Jeff Bezos has the soul of a tightfisted Taiwanese factory owner. I hope I'm allowed to say this, being Taiwanese-American myself, and also because I say it in full admiration of Amazon's CEO for the coming $199 Kindle Fire tablet.
Let me explain. Taiwan and China's rise in the last two decades as the world's leading mass manufacturer for, well, almost everything, is due to the energy, discipline and, let's face it, penny-pinching ways of everyone in the supply chain, especially the factory bosses, who even in mainland China remain predominantly Taiwanese.
It's these guys, not Andy Grove or Steve Jobs, who do the dirty work enabling miracles like the fact that the today's computers cost the same as they did 25 years ago and yet are many tens of thousands of times more powerful.*
They do this by selling at razor-thin margins and betting on volume to eventually take them into the black. That's long been Bezos strategy, going back to the dot-com era when Amazon was growing like a weed but still losing money.
So Amazon may very well lose $50 for each of the first several million Kindle Fires it sells, as various Wall Street analysts predict. But at that bold price point, it is very likely to sell tens of millions of Kindle Fires. And, of course, there are those millions of Amazon e-books, movies and music downloads to sell you...
How bold is $199 for the Kindle Fire? Not only is it 60% cheaper than the $499 iPad 2, but it is 33% less than the now-$299 BlackBerry PlayBook (which debuted only 6 months ago at $499). The PlayBook, like the Kindle Fire, runs Android, is made by the same Taiwanese manufacturer (Quanta) and sports nearly identical hardware to the Kindle Fire, down to the 1 MHz TI OMAP dual-core processor. The Kindle will run Android apps on launch, while the PlayBook, based on BlackBerry's QNX OS, still cannot.
Six months ago, I predicted that the tablet market was set to split into three segments: A high-end enterprise segment with the Cisco Cius and the Avaya Flare, a media tablet segment with the iPad, PlayBook, Xoom, Galaxy Tab and others, and a 'FeatureTablet' segment comprising lesser-known vendors like Archos and Chinese off-brand Shanzhai makers, and limited-use e-readers like the Kindle or Nook.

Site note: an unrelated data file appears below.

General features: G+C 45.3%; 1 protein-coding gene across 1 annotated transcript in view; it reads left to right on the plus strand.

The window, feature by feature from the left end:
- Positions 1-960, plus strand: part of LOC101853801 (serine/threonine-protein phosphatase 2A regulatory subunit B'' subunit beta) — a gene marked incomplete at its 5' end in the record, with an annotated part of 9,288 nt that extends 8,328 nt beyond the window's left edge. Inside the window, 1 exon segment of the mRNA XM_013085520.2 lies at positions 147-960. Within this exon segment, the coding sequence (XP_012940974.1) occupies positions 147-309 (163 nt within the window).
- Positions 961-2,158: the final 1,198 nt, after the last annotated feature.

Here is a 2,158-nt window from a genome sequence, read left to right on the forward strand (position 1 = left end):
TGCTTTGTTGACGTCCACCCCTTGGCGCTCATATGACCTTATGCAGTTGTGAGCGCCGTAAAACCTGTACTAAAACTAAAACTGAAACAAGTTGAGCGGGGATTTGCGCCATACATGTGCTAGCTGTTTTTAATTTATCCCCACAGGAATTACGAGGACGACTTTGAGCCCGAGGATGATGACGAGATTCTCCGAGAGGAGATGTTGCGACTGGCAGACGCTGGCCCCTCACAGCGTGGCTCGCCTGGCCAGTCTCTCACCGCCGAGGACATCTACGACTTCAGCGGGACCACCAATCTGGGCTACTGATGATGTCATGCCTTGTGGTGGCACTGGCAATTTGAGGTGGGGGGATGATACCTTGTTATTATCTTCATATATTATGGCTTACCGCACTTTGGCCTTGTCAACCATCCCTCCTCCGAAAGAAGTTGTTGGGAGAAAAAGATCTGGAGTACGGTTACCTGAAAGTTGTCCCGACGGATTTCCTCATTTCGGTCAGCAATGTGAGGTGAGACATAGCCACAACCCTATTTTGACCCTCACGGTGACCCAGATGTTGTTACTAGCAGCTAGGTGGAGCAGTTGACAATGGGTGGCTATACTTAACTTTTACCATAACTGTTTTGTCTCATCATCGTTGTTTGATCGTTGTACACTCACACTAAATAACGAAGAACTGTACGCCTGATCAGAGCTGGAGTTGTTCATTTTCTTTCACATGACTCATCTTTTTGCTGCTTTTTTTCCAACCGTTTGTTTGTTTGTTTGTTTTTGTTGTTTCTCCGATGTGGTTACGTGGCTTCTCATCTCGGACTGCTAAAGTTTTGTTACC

Similar to FeaturePhones, I figured FeatureTablets would appeal to price-sensitive mainstream consumers, especially with their $100-300 price tags. They would mostly run Android, sport single-core ARM chips, relatively-short battery life (think 4-5 hours), inferior touchscreens (stylus, anyone?), and often a poor selection of apps (subsets of the Google Android Market or, in the case of e-readers, none at all).
The Kindle Fire throws gasoline on the whole FeatureTablet category and sets it ablaze. Why would you buy a cheap $140 Coby from Walgreens when for $60 more you can get what just 6 months ago was the most powerful tablet around? Especially when you'll get access to millions of e-book, video, music and even app content via Amazon's on-demand stores. Granted, these aren't free, but neither are most good apps.
Amazingly, the $199 Kindle Fire is Amazon's high-end model. Other more traditional (i.e. e-reader) models will be priced at $189, $139 and $109 (without ads - with ads pushed to you, they get as cheap as $79).
The Kindle Fire is strictly a consumer device. It won't make any inroads into big business. As Forrester's Sarah Rotman Epps blogged, "we won’t see companies like GE and Mercedes Benz deploy the Kindle Fire for their enterprises the way they have with the iPad."
Nor do I expect the Kindle Fire to push Bring Your Own Device (BYOD) trend forward the way the iPad has. And it is far from an iPad 2 killer, though I think it likely will accelerate Apple's release of a lower-priced iPad to compete with it (does $300 sound reasonable to you? Does to me).
While the Kindle Fire destroys the chances of most low-end makers, I think it will still accelerate the tablet market overall by introducing millions of people to them. These people will eventually add or trade up to more full-fledged tablets that they'll want to tote into work. In this way, many vendors will benefit, as well as apps makers, and the enterprise mobility market will continue to grow.
* The downside, of course, is some/many of these factories are sweatshops with terrible conditions, conditions bad enough that there were a spate of suicides at Apple's chief supplier, Foxconn, in 2010 and this year. On the other hand, most of these jobs pay far better than their alternatives, like farming.